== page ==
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Lighthouse Reef Atoll Attractions

The Lighthouse Reef Atoll is made up of six cayes surrounding a lagoon and is the farthest reef atoll from the shore of mainland Belize. Lighthouse Reef Atoll is 20mi/32km long and 4mi/6.4km wide and is characterized by white beaches, swaying palms and interesting coral formations found in the surrounding turquoise waters. Lighthouse Reef is the atoll nearest the Great Blue Hole, a giant sinkhole and Belize's most distinct and unusual underwater feature.
Several dive sites are found in the waters surrounding Lighthouse Reef, which are exceptionally good for wall diving. The shallows around the sites offer snorkeling opportunities as well, and a variety of marine life can be spotted. Apart from diving at the Great Blue Hole, the Lighthouse Reef cayes most often visited are Northern Caye and Half Moon Caye. The remaining four cayes; Long Caye, Hat Caye, Sandbore and White Pelican are usually admired from afar, as they are popular with crocodiles and mosquitoes.

Blue Hole Natural Monument

The Blue Hole Natural monument is found in the center of the Lighthouse Reef Atoll and is one of the most astounding dive sites to be found anywhere on earth. It is a circular limestone sinkhole of vivid blue water measuring 412ft/126m deep and 1,000ft/305m across. The water appears to be such a deep blue color because of the hole's depth and is the reason such structures throughout the world are known as "blue holes".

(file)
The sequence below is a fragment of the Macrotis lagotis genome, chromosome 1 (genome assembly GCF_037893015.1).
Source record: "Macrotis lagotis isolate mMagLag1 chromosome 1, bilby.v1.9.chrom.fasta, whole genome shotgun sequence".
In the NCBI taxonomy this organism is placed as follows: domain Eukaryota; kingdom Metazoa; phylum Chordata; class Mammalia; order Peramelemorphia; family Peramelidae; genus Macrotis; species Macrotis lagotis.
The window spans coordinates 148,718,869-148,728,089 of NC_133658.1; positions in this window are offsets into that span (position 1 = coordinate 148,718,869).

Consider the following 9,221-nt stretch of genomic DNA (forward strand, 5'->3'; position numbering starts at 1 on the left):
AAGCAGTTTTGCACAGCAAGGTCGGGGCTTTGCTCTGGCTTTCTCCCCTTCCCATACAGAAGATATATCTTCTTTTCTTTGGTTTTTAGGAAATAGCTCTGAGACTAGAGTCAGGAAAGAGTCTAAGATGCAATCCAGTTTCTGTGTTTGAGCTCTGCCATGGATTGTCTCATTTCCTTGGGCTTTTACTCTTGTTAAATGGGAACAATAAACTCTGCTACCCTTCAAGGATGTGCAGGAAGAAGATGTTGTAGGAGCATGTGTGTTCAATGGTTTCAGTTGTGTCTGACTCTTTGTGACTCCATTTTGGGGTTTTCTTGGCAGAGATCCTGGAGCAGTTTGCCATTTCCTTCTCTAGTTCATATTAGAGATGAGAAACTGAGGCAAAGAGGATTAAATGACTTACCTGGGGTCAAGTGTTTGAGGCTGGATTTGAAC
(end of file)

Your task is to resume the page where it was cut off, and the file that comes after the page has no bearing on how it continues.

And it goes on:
The most popular dive site in all of Belize, the Great Blue Hole offers divers interesting observation of bizarre limestone formations that mold its walls. These formations are stalactites, calcium carbonate "dripping rocks" which resemble icicles and become more intricate as the depth increases. A school of reef sharks can also be seen when diving in the Blue Hole. In 1996, UNESCO designated the Great Blue Hole as a World Heritage Site and Natural Monument.

Half Moon Caye Natural Monument

Palm trees, beach, and turquoise water of Half Moon Caye Natural Monument.
Half Moon Caye Natural Monument is part of the Lighthouse Reef Atoll and is a protected area including 15sq.mi/39sq.km of the surrounding waters. The caye is a bird sanctuary protecting a colony of about 4,000 of the rare, red-footed booby and is the most visited caye of the atoll. One of only two such colonies in the Caribbean, Half Moon Caye is Belize's oldest national park, created by the Belize Audubon Society in 1982. Cruise ships occasionally moor at Half Moon Caye for day visits.
Apart from the boobies, some 98 other species of birds have been recorded on the caye, including warblers, ospreys and white-crowned pigeons and the magnificent frigate bird. The caye has a lighthouse and excellent beaches, as well as a submerged wall just offshore that is teeming with marine flora and fauna. Half Moon Caye measures 45ac/18ha and holds two distinct ecosystems. The west side has lush vegetation while the east side has less vegetation but more coconut palms.
Half Moon Caye is popular with both birders and divers. The natural setting of the caye provides good hiking, and wildlife enthusiasts should note that both of the endangered loggerhead and hawksbill turtles lay their eggs on the southern beaches of the caye. A number of shipwrecks in the caye's vicinity present opportunities for interesting dives. Half Moon Caye Natural Monument was designated as a World Heritage Site in 1996.

Observation Platform

This observation platform offers visitors a chance to be at birds-eye level with nesting boobies and frigate birds. The platform is reached by a seashell-littered nature trail leading through the southern part of Half Moon Caye.
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